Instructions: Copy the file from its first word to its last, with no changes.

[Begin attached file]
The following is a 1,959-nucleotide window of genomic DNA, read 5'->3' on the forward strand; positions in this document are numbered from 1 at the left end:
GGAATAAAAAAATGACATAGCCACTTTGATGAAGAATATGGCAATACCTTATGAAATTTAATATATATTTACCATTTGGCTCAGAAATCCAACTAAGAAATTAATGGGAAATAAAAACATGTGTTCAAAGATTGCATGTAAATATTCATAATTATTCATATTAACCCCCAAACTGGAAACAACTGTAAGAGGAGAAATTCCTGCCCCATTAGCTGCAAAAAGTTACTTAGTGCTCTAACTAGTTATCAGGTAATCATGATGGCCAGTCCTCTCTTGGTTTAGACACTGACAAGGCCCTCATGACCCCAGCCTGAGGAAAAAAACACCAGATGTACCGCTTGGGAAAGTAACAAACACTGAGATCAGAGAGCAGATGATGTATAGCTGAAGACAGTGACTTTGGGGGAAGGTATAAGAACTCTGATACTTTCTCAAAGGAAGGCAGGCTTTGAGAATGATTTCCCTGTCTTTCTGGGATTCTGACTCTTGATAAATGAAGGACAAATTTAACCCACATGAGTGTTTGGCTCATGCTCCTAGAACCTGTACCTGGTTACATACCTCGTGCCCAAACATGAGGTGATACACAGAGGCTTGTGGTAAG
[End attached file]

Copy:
The following is a 1,959-nucleotide window of genomic DNA, read 5'->3' on the forward strand; positions in this document are numbered from 1 at the left end:
GGAATAAAAAAATGACATAGCCACTTTGATGAAGAATATGGCAATACCTTATGAAATTTAATATATATTTACCATTTGGCTCAGAAATCCAACTAAGAAATTAATGGGAAATAAAAACATGTGTTCAAAGATTGCATGTAAATATTCATAATTATTCATATTAACCCCCAAACTGGAAACAACTGTAAGAGGAGAAATTCCTGCCCCATTAGCTGCAAAAAGTTACTTAGTGCTCTAACTAGTTATCAGGTAATCATGATGGCCAGTCCTCTCTTGGTTTAGACACTGACAAGGCCCTCATGACCCCAGCCTGAGGAAAAAAACACCAGATGTACCGCTTGGGAAAGTAACAAACACTGAGATCAGAGAGCAGATGATGTATAGCTGAAGACAGTGACTTTGGGGGAAGGTATAAGAACTCTGATACTTTCTCAAAGGAAGGCAGGCTTTGAGAATGATTTCCCTGTCTTTCTGGGATTCTGACTCTTGATAAATGAAGGACAAATTTAACCCACATGAGTGTTTGGCTCATGCTCCTAGAACCTGTACCTGGTTACATACCTCGTGCCCAAACATGAGGTGATACACAGAGGCTTGTGGTAAG